HOOVER, Ala. — Many recruiting analysts painted Zach Mettenberger as LSU’s next starting quarterback when the former Georgia player signed with the Tigers last December.
The ex-Oconee County star may eventually win the starting job, but it doesn’t appear that will happen soon.
LSU coach Les Miles and center T-Bob Hebert both made strong statements of support for senior Jordan Jefferson as the Tigers’ starter on Friday at Southeastern Conference media days.
In fact, Miles ranked Mettenberger behind veterans Jefferson and Jarrett Lee when asked about the former Bulldog, who spent last season at Butler Community College after Mark Richt kicked him off Georgia’s team last summer.
“We will play that guy that gives us the greatest opportunity of victory,” Miles said. “Right now, I believe that would be Jefferson.”
Although Jefferson helmed an offense that ranked 102nd in the nation in passing yards per game last year, he solidified his spot atop the depth chart in the spring,
winning the team award for leadership, effort and performance at the conclusion of spring drills.
Hebert admitted that many believed Mettenberger was brought in to take Jefferson’s job, but it hasn’t happened yet.
“That’s definitely how I feel like a lot of people were thinking,” Hebert said. “Maybe that put pressure on Jordan, I don’t know, but he rose to the occasion and he really flourished during the spring and played exceptionally well. That’s not to say that Jared or Zach didn’t play great, because they did, too, but I think everybody’s happy with the situation.”
Jefferson said the consistent criticism he has faced throughout his career has been good motivation, as has the clean slate he received when Miles hired a new offensive coordinator, former Louisville head coach Steve Kragthorpe, after last season.
“You always hear criticism, but it also motivates you,” Jefferson said. “It helps me work out harder, but at the same time, it helps me improve what people feel I lack at. I work at the things people say I lack at and hopefully I can prove them wrong.”
As for Mettenberger, he has plenty of time to win playing time before his career ends. He has three years of eligibility remaining after leaving Butler, where he passed for 2,678 yards and 32 touchdowns and led the team to the national junior college finals.
“(Mettenberger is) doing really well under coach Kragthorpe, but he’s also a younger guy,” Hebert said. “Jordan’s a senior and that kind of shows. He’s accomplished, he’s talented, he’s ready to go. I think he’s gonna be successful.”
He said what?
James Franklin hasn’t coached a game at Vanderbilt, but he shows no shortage of confidence in what he can accomplish in Nashville.
Franklin even made a bold prediction about future recruiting success at Vandy — the least successful program in the league by football tradition and the SEC’s powerhouse by academic standards — that seemed fairly ridiculous on its face.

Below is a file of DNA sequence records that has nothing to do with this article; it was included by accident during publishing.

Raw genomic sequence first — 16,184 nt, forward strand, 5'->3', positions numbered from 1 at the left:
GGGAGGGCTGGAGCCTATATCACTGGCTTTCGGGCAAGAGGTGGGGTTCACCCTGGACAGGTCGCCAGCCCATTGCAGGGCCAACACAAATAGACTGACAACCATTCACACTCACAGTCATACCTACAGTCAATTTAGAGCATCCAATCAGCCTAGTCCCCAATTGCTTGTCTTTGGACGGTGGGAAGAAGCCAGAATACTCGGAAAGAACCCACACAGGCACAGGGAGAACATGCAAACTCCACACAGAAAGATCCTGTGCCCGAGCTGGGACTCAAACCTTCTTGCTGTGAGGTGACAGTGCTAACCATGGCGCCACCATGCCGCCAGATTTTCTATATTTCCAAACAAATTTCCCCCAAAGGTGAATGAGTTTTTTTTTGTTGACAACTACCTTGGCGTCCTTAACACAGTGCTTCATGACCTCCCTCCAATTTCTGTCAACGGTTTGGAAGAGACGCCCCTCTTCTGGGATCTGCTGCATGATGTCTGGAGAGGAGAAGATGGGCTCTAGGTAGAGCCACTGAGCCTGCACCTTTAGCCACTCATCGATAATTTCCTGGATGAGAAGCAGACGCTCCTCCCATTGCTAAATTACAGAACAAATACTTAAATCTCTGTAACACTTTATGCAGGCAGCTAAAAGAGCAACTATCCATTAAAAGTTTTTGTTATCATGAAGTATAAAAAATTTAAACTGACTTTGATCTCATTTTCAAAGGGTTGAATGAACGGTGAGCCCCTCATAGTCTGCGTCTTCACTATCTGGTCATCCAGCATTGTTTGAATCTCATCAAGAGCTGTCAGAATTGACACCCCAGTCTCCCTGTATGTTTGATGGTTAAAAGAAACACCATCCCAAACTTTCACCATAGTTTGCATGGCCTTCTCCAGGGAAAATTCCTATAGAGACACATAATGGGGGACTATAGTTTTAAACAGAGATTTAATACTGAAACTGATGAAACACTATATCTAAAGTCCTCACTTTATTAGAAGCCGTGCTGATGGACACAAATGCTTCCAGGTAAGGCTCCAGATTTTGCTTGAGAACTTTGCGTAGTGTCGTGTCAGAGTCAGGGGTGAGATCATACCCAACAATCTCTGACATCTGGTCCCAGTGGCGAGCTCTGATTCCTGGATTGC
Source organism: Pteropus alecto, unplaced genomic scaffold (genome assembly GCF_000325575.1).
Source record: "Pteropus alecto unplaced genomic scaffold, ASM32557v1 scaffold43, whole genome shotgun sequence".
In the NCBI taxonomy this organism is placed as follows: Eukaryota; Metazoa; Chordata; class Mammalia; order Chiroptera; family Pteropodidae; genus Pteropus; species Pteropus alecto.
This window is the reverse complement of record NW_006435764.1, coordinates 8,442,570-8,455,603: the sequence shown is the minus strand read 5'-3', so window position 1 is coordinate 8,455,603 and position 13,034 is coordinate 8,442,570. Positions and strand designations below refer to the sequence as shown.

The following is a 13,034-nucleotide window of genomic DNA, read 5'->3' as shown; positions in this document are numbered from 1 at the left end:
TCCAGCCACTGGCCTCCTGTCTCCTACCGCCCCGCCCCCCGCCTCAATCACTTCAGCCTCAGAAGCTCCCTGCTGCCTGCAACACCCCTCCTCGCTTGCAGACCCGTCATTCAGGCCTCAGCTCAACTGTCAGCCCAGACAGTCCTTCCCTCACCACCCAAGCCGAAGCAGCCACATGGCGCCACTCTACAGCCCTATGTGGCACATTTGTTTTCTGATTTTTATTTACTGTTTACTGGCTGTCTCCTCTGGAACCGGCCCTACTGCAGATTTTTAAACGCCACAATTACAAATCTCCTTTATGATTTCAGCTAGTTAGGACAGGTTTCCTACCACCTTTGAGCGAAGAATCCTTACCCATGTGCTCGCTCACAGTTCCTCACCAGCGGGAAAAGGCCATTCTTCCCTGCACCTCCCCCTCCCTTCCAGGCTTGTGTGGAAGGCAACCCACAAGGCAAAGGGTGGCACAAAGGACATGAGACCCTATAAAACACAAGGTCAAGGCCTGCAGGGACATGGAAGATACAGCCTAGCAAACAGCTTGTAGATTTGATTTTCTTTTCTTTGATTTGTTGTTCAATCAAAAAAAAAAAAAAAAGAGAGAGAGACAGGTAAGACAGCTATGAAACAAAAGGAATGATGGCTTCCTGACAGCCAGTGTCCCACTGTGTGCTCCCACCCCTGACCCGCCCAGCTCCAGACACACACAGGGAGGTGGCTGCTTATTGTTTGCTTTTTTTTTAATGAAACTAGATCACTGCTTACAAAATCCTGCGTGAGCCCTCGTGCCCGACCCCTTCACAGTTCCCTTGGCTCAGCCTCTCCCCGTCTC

“We have an opportunity to do something really special at Vanderbilt. We have an opportunity to differentiate ourselves,” Franklin said. “I really believe there’s very few schools that are going to be able to compete with us when it comes to recruiting because we have an opportunity to offer things that very few schools can.”
But while Vanderbilt’s lofty academic standards will prevent Franklin’s staff from ever landing a top-ranked recruiting class, his ability to sell the university is already turning heads.
Earlier this month, Franklin landed a commitment from four-star Memphis running back Brian Kimbrow — the Commodores have signed only three four-star players since 2002 — and has verbal pledges from two of the top seven players on Rivals.com’s list of Tennessee’s top prospects.
Franklin attributes that success to the educational, cultural and competitive opportunities available at Vanderbilt.
An opportunity for top prospects to play immediately doesn’t hurt, either.
“We can offer that,” Franklin admitted. “We have some good players, we just don’t have enough of them.”
In Starkville, Miss., “What have you done for me lately?” appears to be the phrase that matters in Mississippi State’s Egg Bowl rivalry with Ole Miss.
Mississippi State trails its in-state rival in the Egg Bowl by nearly 20 wins all time, and the schools have split the last five Egg Bowls. But Dan Mullen is 2-0 against Ole Miss since taking over at State and the Bulldogs have taken great pleasure in gigging their rivals about that recent success.
Mullen and the university have aggressively tried to stake their claim on the Magnolia State, going so far as to purchase interstate billboards at Mississippi’s borders showing Mullen with his arm raised in victory along with the slogan “Welcome to our state.”
Ole Miss coach Houston Nutt said the Bulldog hubris doesn’t bother him, but his body language indicated that answering questions about back-to-back losses to a rival agitates him.
“It’s all about winning, the bottom line,” Nutt said, reminding media members that his 2008 Rebels won 45-0 in his first Egg Bowl as coach. “And the reason they’re loud right now is they’ve won the last two years.”
“I understand how passionate our fans are about that ballgame. That’s a real, real intense rival. I understand that,” Nutt added later. “Our fans have to live with it for one full year. So the last two years, it’s been difficult.”